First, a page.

Gen. Leonard Wood, who later became governor-general of the country, told Aguinaldo that the United States would support Philippine independence if the Filipino troops join forces with the Americans against the Spaniards. The Spanish army under Governor-General Basilio Agustin tried to persuade the Filipinos to their side, pouncing on the Americans’ intention “of robbing us of all that means life, honor, and liberty, and by treating the Filipinos as “refractory to civilization, to take possession of your riches as if they were unacquainted with the right of property.”
But the Filipinos had other things in mind. Aguinaldo thought enlisting American support was necessary to expel the stubborn Spanish army holed in Intramuros. Later on, Filipino troops would find themselves oddly excluded from the U.S.-led plan to seize the center of power within the besieged Walled City.
“Divine Providence is about to place independence within reach. The Americans have extended their protecting mantle to our beloved country… The American fleet will prevent any reinforcements coming from Spain… Where you see the American flag flying, assemble in numbers; they are our redeemers,” Aguinaldo was quoted to have said in “Crucible of Empire,” a film about the Spanish-American War which historian James Bradley quoted in his book “The Imperial Cruise.”
Rent-an-army and Manifest Destiny
However, it was Aguinaldo and his forces who were actually enlisted by the Americans as a “temporary rent-an-army.” It was also the United States which gave Spain a ‘dignified” exit, after the once-powerful European empire implied its refusal to concede defeat to the Filipinos. But the more telling story was how U.S. President William McKinley justified the annexation of the country under the guise of “manifest destiny.”
“When next I realized that the Philippines had dropped into our laps I confess that I did not know what to do with them. I sought counsel from all sides―Democrats as well as Republicans―but got little help. I thought first that we would take only Manila; then Luzon; the other islands perhaps also,” McKinley recounted.
Speaking with a group of Methodist ministers, he confessed going down to his knees and praying to God for “light and guidance” until one night, he arrived at a decision.
“I don’t know how it was but it came; (1) that we could not give them back to Spain―that would be cowardly and dishonorable; (2) that we could not turn them over to France or Germany―our commercial rivals in the Orient―that would be bad business and discreditable; (3) that we could not leave them to themselves―they were unfit for self government and would soon have anarchy and misrule worse than Spain’s was; and (4) there was nothing left for us to do but to take them all and to educate the Filipinos and Christianize them, and by God’s grace do the best we could for them, as our fellow men for whom Christ also died. And then I went to sleep, and slept soundly, and the next morning I sent for the Chief Engineer of the War Department (our map maker) and I told him to put the Philippines on the map of the United States.”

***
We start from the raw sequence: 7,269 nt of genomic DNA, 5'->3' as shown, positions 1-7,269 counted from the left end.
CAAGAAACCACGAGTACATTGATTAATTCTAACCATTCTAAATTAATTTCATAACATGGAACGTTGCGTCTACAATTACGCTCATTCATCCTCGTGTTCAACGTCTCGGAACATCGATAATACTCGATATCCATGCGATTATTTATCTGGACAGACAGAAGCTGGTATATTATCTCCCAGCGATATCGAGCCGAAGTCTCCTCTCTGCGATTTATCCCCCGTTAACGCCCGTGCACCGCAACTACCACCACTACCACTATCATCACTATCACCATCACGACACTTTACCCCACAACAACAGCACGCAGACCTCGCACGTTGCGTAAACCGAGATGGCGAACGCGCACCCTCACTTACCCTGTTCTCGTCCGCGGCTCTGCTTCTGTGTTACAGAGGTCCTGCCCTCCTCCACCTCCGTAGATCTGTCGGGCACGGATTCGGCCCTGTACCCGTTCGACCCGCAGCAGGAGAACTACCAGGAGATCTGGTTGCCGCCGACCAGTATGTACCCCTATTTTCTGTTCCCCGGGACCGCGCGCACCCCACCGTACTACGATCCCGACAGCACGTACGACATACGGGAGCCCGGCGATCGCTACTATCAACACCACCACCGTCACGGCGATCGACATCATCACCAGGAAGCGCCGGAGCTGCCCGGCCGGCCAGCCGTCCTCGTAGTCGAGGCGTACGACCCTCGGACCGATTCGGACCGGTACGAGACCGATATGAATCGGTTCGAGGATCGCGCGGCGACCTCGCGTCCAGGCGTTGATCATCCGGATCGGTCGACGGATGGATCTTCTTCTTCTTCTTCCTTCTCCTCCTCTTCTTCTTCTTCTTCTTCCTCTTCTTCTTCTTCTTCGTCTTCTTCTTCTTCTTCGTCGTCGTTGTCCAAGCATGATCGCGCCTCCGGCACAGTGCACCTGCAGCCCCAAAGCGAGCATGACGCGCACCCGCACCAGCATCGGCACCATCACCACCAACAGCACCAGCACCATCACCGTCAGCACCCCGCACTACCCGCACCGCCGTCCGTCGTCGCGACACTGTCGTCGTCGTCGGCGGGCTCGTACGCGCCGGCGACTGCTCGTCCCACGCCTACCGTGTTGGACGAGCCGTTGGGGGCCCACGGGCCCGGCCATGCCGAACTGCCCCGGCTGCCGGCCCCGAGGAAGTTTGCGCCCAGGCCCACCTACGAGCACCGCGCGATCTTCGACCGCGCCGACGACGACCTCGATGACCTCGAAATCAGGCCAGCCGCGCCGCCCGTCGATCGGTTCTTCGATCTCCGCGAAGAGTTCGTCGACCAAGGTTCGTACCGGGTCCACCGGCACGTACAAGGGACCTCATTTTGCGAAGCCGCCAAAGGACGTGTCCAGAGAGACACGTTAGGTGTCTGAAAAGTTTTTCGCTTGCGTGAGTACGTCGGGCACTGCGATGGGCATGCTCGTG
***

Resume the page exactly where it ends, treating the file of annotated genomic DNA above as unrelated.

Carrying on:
The McKinley story may have been a stretch. But for Bradley, it showed the president’s deep understanding of American sentiment against imperialism, “so he made Americans believe that their nation’s boldly imperial moves were instead efforts of great compassion and sacrifice. If Americans felt pity for Others, they had a Christian duty to help.”
McKinley’s successor, William Howard Taft, practically toed the same line when faced with the question of civilizing a people whom British novelist and poet Rudyard Kipling described as “half-devil, half-child” in his epic work “White Man’s Burden.”
“Our history has been one of expansion (which) is not a matter of regret, but pride… We were right in wresting from barbarism and adding to civilization the territory of which we have made these beautiful states. Barbarism has… no place in a civilized world. It is our duty toward the people living in barbarism to see that they are freed from their chains, and we can free them only by destroying barbarism itself,” Taft said, pertaining to the Filipinos whom he called “little brown brothers.”
An article by unknown Filipino authors published in the North American Review in 1899, reproached the Americans’ impression of the Philippines as a land of savages or Pacific “niggers” by underscoring the irony of McKinley’s policy of benevolent assimilation.
“Now, here is a unique spectacle? The Filipinos fighting for liberty, the American people fighting them to give them liberty. The two peoples are fighting on parallel lines for the same object. We know that parallel lines never meet,” the article read. “Your imperialism led you, blind-fold, to purchase “sovereignty” from a third party who had no title to give you? A confidence trick, certainly, very transparent; a bad bargain, and one we have had sufficient perspicuity and education to see through.”